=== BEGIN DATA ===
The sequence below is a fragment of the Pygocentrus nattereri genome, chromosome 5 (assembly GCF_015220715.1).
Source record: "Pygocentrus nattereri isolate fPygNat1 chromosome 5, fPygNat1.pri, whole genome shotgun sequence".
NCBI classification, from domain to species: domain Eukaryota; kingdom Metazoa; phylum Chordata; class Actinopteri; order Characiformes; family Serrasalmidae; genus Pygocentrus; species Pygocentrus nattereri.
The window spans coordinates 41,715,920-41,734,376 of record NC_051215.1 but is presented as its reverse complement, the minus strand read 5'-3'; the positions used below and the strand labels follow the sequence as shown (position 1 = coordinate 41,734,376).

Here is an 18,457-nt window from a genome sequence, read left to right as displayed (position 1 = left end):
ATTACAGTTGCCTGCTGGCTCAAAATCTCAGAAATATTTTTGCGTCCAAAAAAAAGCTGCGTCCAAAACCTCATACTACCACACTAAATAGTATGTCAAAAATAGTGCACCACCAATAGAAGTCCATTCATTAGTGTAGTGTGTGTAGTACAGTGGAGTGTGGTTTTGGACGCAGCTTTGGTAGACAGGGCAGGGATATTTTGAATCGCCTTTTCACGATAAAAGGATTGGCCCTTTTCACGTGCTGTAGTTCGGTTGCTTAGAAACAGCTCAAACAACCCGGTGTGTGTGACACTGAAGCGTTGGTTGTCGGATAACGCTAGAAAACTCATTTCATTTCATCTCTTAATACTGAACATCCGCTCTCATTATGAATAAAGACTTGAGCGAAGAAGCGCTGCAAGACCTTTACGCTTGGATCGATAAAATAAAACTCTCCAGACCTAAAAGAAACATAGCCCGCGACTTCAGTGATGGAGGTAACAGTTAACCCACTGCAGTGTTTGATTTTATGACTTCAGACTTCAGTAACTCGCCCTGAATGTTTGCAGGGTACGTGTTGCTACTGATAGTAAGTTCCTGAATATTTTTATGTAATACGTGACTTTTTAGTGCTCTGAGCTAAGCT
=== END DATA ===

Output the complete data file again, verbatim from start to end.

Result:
The sequence below is a fragment of the Pygocentrus nattereri genome, chromosome 5 (assembly GCF_015220715.1).
Source record: "Pygocentrus nattereri isolate fPygNat1 chromosome 5, fPygNat1.pri, whole genome shotgun sequence".
NCBI classification, from domain to species: domain Eukaryota; kingdom Metazoa; phylum Chordata; class Actinopteri; order Characiformes; family Serrasalmidae; genus Pygocentrus; species Pygocentrus nattereri.
The window spans coordinates 41,715,920-41,734,376 of record NC_051215.1 but is presented as its reverse complement, the minus strand read 5'-3'; the positions used below and the strand labels follow the sequence as shown (position 1 = coordinate 41,734,376).

Here is an 18,457-nt window from a genome sequence, read left to right as displayed (position 1 = left end):
ATTACAGTTGCCTGCTGGCTCAAAATCTCAGAAATATTTTTGCGTCCAAAAAAAAGCTGCGTCCAAAACCTCATACTACCACACTAAATAGTATGTCAAAAATAGTGCACCACCAATAGAAGTCCATTCATTAGTGTAGTGTGTGTAGTACAGTGGAGTGTGGTTTTGGACGCAGCTTTGGTAGACAGGGCAGGGATATTTTGAATCGCCTTTTCACGATAAAAGGATTGGCCCTTTTCACGTGCTGTAGTTCGGTTGCTTAGAAACAGCTCAAACAACCCGGTGTGTGTGACACTGAAGCGTTGGTTGTCGGATAACGCTAGAAAACTCATTTCATTTCATCTCTTAATACTGAACATCCGCTCTCATTATGAATAAAGACTTGAGCGAAGAAGCGCTGCAAGACCTTTACGCTTGGATCGATAAAATAAAACTCTCCAGACCTAAAAGAAACATAGCCCGCGACTTCAGTGATGGAGGTAACAGTTAACCCACTGCAGTGTTTGATTTTATGACTTCAGACTTCAGTAACTCGCCCTGAATGTTTGCAGGGTACGTGTTGCTACTGATAGTAAGTTCCTGAATATTTTTATGTAATACGTGACTTTTTAGTGCTCTGAGCTAAGCT